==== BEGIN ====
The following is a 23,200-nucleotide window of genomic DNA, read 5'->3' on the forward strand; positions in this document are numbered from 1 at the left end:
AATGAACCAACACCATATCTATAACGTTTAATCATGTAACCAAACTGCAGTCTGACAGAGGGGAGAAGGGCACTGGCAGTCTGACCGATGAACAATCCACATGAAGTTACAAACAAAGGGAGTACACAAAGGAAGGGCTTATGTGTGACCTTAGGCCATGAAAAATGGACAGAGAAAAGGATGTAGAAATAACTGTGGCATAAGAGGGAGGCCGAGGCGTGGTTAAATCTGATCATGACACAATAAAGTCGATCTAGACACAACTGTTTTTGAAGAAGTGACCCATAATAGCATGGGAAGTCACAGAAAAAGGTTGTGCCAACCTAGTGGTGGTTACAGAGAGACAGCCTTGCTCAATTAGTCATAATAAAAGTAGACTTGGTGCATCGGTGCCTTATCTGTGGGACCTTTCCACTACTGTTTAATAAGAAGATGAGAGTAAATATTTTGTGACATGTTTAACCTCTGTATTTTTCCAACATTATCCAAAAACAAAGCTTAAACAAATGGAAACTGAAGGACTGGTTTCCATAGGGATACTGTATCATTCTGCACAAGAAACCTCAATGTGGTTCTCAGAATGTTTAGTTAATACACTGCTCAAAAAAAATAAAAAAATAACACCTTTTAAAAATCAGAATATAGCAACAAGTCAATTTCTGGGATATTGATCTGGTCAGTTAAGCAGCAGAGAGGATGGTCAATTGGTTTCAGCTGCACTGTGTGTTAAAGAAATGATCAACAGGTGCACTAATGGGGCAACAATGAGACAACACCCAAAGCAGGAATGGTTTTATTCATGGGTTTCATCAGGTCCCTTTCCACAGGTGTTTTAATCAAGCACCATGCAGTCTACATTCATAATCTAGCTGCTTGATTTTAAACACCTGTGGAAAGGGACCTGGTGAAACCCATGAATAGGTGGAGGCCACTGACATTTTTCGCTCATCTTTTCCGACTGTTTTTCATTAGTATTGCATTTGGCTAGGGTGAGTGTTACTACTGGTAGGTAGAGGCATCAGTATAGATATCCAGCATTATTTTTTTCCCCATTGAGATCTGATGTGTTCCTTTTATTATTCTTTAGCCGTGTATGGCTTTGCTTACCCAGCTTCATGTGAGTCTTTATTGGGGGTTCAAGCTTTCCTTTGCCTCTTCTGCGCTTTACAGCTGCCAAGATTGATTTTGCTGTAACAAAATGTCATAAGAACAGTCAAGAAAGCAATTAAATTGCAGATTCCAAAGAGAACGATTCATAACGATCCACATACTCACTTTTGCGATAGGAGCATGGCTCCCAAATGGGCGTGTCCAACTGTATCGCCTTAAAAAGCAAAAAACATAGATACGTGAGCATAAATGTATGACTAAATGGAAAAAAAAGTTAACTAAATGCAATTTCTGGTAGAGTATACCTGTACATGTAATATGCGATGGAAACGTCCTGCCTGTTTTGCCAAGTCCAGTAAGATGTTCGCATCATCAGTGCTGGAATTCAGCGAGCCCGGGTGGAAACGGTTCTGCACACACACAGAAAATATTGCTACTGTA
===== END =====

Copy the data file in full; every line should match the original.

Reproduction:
The following is a 23,200-nucleotide window of genomic DNA, read 5'->3' on the forward strand; positions in this document are numbered from 1 at the left end:
AATGAACCAACACCATATCTATAACGTTTAATCATGTAACCAAACTGCAGTCTGACAGAGGGGAGAAGGGCACTGGCAGTCTGACCGATGAACAATCCACATGAAGTTACAAACAAAGGGAGTACACAAAGGAAGGGCTTATGTGTGACCTTAGGCCATGAAAAATGGACAGAGAAAAGGATGTAGAAATAACTGTGGCATAAGAGGGAGGCCGAGGCGTGGTTAAATCTGATCATGACACAATAAAGTCGATCTAGACACAACTGTTTTTGAAGAAGTGACCCATAATAGCATGGGAAGTCACAGAAAAAGGTTGTGCCAACCTAGTGGTGGTTACAGAGAGACAGCCTTGCTCAATTAGTCATAATAAAAGTAGACTTGGTGCATCGGTGCCTTATCTGTGGGACCTTTCCACTACTGTTTAATAAGAAGATGAGAGTAAATATTTTGTGACATGTTTAACCTCTGTATTTTTCCAACATTATCCAAAAACAAAGCTTAAACAAATGGAAACTGAAGGACTGGTTTCCATAGGGATACTGTATCATTCTGCACAAGAAACCTCAATGTGGTTCTCAGAATGTTTAGTTAATACACTGCTCAAAAAAAATAAAAAAATAACACCTTTTAAAAATCAGAATATAGCAACAAGTCAATTTCTGGGATATTGATCTGGTCAGTTAAGCAGCAGAGAGGATGGTCAATTGGTTTCAGCTGCACTGTGTGTTAAAGAAATGATCAACAGGTGCACTAATGGGGCAACAATGAGACAACACCCAAAGCAGGAATGGTTTTATTCATGGGTTTCATCAGGTCCCTTTCCACAGGTGTTTTAATCAAGCACCATGCAGTCTACATTCATAATCTAGCTGCTTGATTTTAAACACCTGTGGAAAGGGACCTGGTGAAACCCATGAATAGGTGGAGGCCACTGACATTTTTCGCTCATCTTTTCCGACTGTTTTTCATTAGTATTGCATTTGGCTAGGGTGAGTGTTACTACTGGTAGGTAGAGGCATCAGTATAGATATCCAGCATTATTTTTTTCCCCATTGAGATCTGATGTGTTCCTTTTATTATTCTTTAGCCGTGTATGGCTTTGCTTACCCAGCTTCATGTGAGTCTTTATTGGGGGTTCAAGCTTTCCTTTGCCTCTTCTGCGCTTTACAGCTGCCAAGATTGATTTTGCTGTAACAAAATGTCATAAGAACAGTCAAGAAAGCAATTAAATTGCAGATTCCAAAGAGAACGATTCATAACGATCCACATACTCACTTTTGCGATAGGAGCATGGCTCCCAAATGGGCGTGTCCAACTGTATCGCCTTAAAAAGCAAAAAACATAGATACGTGAGCATAAATGTATGACTAAATGGAAAAAAAAGTTAACTAAATGCAATTTCTGGTAGAGTATACCTGTACATGTAATATGCGATGGAAACGTCCTGCCTGTTTTGCCAAGTCCAGTAAGATGTTCGCATCATCAGTGCTGGAATTCAGCGAGCCCGGGTGGAAACGGTTCTGCACACACACAGAAAATATTGCTACTGTA